A truck that was petrol-bombed on the N2 between Murchison and Paddock, on the KwaZulu-Natal south coast.
A truck that was petrol-bombed on the N2 between Murchison and Paddock, on the KwaZulu-Natal south coast.

Zambia warns truckers to avoid major SA routes during strike Monday

By SE-ANNE RALL Time of article published Aug 27, 2019

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Durban - The Zambian government has issued a travel advisory, warning its truck drivers to avoid travelling on South Africa’s major routes on Monday.

This has prompted an economist to say the government needed to deal with the issues of truck violence on the N2 and N3 if South Africa wanted to firmly position itself as the gateway to Africa.

According to a message that has been widely shared on social media, drivers are warned that a national truckers’ strike has been planned for September 2.

The message states: “Just a heads up. The truck drivers are planning a national strike starting on September 2. Keep in mind that the supermarkets, fuel supplies rely on deliveries by trucks. If this materialises and it becomes an extended strike, we might be in for serious shortages. Are you prepared?”

Zambian high commission spokesperson Naomi Nyawali said they had received reports from drivers who have been threatened with violence ahead of the planned nationwide work stoppage.

“Some Zambian truck drivers have faced physical attacks and threats from their South African counterparts, who are fighting for better conditions from their employers,” she said.

Nyawali said they had warned drivers who would be entering or working in South Africa on September 2 to park their trucks in safe designated places.

Professor Jannie Rossouw of the Wits School of Economics said the ongoing attacks, targeting foreign drivers, had a devastating impact.

“It disrupts the economy at different levels and impacts on deliveries, which increases costs in the economy. It also impacts on other people, who are not truck drivers but who will not be allowed to reach their destinations,” he said.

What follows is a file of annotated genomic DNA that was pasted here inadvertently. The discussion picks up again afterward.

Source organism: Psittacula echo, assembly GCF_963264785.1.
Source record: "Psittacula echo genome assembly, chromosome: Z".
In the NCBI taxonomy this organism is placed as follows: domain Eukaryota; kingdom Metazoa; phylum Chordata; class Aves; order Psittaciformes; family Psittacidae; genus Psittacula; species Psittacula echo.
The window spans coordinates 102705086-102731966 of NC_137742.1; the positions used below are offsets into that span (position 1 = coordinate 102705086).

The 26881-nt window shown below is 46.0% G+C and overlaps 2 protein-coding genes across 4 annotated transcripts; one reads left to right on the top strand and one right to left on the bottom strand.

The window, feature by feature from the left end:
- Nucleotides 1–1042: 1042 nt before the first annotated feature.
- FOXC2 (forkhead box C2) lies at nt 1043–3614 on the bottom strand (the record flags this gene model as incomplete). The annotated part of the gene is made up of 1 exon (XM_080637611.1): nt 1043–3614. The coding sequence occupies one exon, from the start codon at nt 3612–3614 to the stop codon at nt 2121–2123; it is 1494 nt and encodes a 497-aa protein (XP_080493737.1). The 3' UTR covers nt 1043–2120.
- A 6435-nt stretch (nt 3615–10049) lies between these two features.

Rossouw said South Africa wanted to be the gateway to Africa and specifically, to Southern Africa and the Southern African Development Community, so it was natural for the drivers not to be from this country. He said if other countries pulled their drivers from travelling SA roads, it would push the country further down the negative growth spiral.

Chief executive of the Road Freight Association, Gavin Kelly, said they were aware of the message. “All you can do is to warn drivers about the threat. Operators who can afford to reschedule travel will be able to do so. We are warning drivers to exercise caution,” he said.

Kelly said he did not want to create panic.

Spokesperson for the Department of Transport, Community Safety and Liaison in KwaZulu-Natal, Kwanele Ncalane, said while they acknowledged that people had a right to protest, they would not tolerate any disruptions that would impact on other road users.

“We have taken a harsh stance on those who operate outside the law. Police will act accordingly if there are those who seek to barricade the roads,” he said.

All Truck Drivers Foundation leader Sipho Zungu said he had heard about the message but did not know where it came from.

Last week, a Zimbabwean truck driver was shot while travelling on the N2, between Murchison and Paddock, on the KZN south coast. His truck was then set alight.

Thirty-seven-year-old Charles Ntini managed to crawl out of the truck and died at the side of the road.

Police spokesperson Colonel Thembeka Mbele said Ntini had sustained bullet wounds in the left arm and chest, and had burn injuries to his body. He was declared dead at the scene.

The matter was transferred to the Provincial Task Team for further investigation.

The Mercury

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